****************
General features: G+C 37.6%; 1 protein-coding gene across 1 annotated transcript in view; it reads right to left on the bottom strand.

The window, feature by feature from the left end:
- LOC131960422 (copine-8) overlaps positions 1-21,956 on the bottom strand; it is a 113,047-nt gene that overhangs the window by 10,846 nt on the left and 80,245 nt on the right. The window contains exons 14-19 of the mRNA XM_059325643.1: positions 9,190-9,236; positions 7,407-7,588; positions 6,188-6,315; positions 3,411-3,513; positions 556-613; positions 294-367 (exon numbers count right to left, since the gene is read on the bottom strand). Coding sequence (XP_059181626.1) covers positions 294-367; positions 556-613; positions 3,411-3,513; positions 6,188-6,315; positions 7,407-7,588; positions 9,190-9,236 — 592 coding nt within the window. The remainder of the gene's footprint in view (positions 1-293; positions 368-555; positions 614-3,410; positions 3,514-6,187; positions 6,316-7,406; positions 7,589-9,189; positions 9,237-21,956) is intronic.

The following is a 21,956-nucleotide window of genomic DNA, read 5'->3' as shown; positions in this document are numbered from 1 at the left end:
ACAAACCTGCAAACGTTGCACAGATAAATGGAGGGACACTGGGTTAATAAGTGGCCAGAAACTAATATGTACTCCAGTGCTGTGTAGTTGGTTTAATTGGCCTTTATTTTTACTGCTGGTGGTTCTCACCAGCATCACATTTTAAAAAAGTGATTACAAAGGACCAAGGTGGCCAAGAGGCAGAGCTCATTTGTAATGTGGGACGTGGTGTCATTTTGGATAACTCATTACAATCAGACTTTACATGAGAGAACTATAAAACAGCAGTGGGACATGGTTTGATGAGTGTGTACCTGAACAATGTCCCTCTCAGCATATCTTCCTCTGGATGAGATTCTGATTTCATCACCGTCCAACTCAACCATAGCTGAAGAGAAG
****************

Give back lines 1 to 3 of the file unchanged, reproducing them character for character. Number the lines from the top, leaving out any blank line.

General features: G+C 37.6%; 1 protein-coding gene across 1 annotated transcript in view; it reads right to left on the bottom strand.

The window, feature by feature from the left end:
- LOC131960422 (copine-8) overlaps positions 1-21,956 on the bottom strand; it is a 113,047-nt gene that overhangs the window by 10,846 nt on the left and 80,245 nt on the right. The window contains exons 14-19 of the mRNA XM_059325643.1: positions 9,190-9,236; positions 7,407-7,588; positions 6,188-6,315; positions 3,411-3,513; positions 556-613; positions 294-367 (exon numbers count right to left, since the gene is read on the bottom strand). Coding sequence (XP_059181626.1) covers positions 294-367; positions 556-613; positions 3,411-3,513; positions 6,188-6,315; positions 7,407-7,588; positions 9,190-9,236 — 592 coding nt within the window. The remainder of the gene's footprint in view (positions 1-293; positions 368-555; positions 614-3,410; positions 3,514-6,187; positions 6,316-7,406; positions 7,589-9,189; positions 9,237-21,956) is intronic.